Comprehensive future improvements encompassing the clubfitting industry (if that ever happens) would somewhat diminish the seriousness of implementing these concepts as soon as possible (a seriousness that is currently essentially at an emergency level), but even with such improvements these concepts will always remain extremely important. Even casual golfers that do not take their golf swings and/or clubfitting as seriously as those who might make their living through the game might still improve their enjoyment of (and success at) the game by just being aware of the concepts and issues noted herein. Other points can be derived from this analysis, including that while working on your golf swing, it is quite straightforward to see what you are getting, which is knowingly working directly on your golf swing. When clubfitting, however, it can be hidden that your swing is in fact being profusely worked on, and this is typically brought about in an unconscious manner, masked by the extremely common singular goal of accomplishing a specific golf ball travel result. This is horrible and notably unskilled clubfitting technique. Learn here that your golf swing may be altered more during a clubfitting session (and while not even being consciously aware of it) than when consciously trying to work on your golf swing performance independently.
Golfers, even very good golfers, can easily leave a clubfitting session with a better ball travel result then they came in with and simplistically be happy with that, yet not realize that the better ball travel might be temporary and that longer-term swing effects initiated at the clubfitting session may soon take hold that may hinder further efficient golf swing development or even take them backward in that regard. This is a frequent occurrence when dealing with a clubfitter (and/or clubfitting system) that fits golf clubs merely to superficial golf ball travel results (and/or other dubiously devised clubfitting parameters such as always being “comfortable” with various golf club specifications) and is not able to fit clubs based on a deeper root understanding of underlying golf swing performance. Recollect that pure golf swing performance and ball travel result are two different clubfitting elements that can and should be skillfully separated.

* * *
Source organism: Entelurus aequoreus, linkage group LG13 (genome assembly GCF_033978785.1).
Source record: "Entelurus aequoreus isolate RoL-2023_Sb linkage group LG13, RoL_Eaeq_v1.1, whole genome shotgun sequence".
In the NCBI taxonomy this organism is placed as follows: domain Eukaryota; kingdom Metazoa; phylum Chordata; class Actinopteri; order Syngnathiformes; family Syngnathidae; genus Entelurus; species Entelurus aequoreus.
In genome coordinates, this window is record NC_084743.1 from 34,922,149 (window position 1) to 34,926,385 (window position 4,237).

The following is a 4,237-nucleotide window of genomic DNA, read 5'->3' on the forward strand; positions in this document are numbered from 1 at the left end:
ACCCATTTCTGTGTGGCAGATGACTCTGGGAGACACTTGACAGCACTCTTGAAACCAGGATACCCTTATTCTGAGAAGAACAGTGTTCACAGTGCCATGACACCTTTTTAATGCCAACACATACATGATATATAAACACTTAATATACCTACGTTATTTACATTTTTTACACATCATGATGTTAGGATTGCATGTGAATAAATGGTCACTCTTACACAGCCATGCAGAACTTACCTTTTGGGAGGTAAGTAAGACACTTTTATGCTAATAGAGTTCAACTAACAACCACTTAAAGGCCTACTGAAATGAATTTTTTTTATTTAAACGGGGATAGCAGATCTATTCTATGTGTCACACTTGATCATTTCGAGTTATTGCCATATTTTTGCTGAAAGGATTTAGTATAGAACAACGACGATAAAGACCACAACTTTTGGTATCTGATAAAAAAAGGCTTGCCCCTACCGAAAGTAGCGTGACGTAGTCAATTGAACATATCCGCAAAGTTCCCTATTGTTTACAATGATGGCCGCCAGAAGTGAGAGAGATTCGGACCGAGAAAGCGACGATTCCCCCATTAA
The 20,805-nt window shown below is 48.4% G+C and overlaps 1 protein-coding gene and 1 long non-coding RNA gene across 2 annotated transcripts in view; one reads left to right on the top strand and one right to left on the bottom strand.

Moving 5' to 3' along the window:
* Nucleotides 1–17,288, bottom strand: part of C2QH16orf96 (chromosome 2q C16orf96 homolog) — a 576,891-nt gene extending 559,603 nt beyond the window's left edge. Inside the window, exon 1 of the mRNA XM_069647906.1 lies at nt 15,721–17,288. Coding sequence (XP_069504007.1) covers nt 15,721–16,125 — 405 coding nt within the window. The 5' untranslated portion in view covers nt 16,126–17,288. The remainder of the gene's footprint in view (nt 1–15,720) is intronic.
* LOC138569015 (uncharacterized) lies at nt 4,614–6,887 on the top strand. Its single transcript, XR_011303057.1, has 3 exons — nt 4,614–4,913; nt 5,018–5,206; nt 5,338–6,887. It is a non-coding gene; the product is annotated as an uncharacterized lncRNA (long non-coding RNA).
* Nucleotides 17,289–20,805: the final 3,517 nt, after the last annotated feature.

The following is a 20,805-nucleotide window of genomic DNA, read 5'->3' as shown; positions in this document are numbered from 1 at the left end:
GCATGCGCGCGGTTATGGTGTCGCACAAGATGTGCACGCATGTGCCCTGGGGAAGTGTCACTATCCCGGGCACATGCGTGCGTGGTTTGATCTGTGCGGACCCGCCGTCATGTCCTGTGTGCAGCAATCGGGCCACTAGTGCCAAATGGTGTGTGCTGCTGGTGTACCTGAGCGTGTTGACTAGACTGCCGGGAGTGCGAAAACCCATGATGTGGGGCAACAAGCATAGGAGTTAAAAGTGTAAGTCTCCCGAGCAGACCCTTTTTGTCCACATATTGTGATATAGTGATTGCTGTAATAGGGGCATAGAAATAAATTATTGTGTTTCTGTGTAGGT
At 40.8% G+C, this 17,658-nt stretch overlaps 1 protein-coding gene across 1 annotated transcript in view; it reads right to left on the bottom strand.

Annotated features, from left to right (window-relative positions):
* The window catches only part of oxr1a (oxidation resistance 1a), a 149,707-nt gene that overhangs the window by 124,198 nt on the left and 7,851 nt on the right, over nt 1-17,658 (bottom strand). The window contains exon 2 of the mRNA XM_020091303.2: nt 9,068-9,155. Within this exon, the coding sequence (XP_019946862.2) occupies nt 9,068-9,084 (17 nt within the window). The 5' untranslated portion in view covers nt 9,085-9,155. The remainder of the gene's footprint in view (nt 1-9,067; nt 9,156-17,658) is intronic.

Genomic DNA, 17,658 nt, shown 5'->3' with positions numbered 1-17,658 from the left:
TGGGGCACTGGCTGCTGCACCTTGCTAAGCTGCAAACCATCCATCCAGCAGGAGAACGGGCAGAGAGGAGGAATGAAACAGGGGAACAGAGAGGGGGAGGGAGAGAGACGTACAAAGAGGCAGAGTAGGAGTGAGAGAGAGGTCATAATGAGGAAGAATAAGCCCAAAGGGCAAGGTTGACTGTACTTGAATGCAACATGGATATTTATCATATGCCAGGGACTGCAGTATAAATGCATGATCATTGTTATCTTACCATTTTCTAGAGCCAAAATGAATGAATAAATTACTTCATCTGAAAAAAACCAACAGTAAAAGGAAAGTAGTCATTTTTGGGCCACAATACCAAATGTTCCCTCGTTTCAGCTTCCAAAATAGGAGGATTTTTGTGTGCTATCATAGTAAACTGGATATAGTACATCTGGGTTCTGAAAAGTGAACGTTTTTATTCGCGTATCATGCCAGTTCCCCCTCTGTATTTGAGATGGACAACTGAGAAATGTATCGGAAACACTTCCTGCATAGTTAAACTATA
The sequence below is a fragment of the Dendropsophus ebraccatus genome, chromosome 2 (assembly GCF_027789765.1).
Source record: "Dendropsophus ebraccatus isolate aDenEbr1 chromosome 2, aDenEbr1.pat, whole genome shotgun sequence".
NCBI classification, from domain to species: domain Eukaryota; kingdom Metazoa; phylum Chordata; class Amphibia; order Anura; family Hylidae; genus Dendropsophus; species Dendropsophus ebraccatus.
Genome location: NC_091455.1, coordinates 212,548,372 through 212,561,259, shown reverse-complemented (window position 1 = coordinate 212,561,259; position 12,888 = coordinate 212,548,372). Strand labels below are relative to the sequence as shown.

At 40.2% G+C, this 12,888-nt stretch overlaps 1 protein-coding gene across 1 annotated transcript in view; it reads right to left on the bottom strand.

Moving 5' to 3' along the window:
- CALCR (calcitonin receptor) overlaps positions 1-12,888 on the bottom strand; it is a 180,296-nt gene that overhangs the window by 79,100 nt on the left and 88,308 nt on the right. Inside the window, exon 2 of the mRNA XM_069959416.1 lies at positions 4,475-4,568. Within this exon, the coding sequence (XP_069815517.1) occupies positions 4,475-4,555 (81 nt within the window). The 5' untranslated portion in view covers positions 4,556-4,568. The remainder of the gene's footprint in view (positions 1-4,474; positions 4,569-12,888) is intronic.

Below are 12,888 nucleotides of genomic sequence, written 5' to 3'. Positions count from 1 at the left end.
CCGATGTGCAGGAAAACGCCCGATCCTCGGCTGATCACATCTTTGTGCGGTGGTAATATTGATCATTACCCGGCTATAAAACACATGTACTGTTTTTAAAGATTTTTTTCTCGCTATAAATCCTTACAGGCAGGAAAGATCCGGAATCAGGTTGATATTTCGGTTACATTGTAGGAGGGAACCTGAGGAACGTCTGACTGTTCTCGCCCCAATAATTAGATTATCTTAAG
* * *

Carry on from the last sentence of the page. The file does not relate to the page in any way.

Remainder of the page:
In certain respects, golf club fitters really need to be considerably more qualified than golf swing teachers, possessing vital understandings of both golf swing performance and clubfitting and how the two interact toward effectuating good golf swings and ball travel results. (Depending upon your point of view, however, I suppose that the exact opposite could be argued instead, with swing teachers needing vital understandings of both and clubfitters only requiring clubfitting expertise). But in arguing for the former, this is a well-defined problem for the clubfitting industry in that a large percentage of so-called professional or certified clubfitters are clearly less qualified at what they do (rather than more qualified) than their swing-teaching counterparts. A playing competency test is at least required of many swing-teaching association members, while none is required for any so-called accredited clubfitters to the best of my knowledge. While in and of itself this aspect is not something that should wholly determine the qualification of a clubfitter, consider that I have observed so-called professional or certified clubfitters conversing first about how they fit golf clubs to their customers, then ending their conversation with a discussion of when these clubfitters themselves will be taking golfing lessons next so that they in essence can learn how to play the game decently. And the dialog regarding fitting others inevitably contains ample evidence that vividly confirms such inexperience. If this does not persuade you to solemnly consider the thoughts published in today’s post, then I am not sure what will.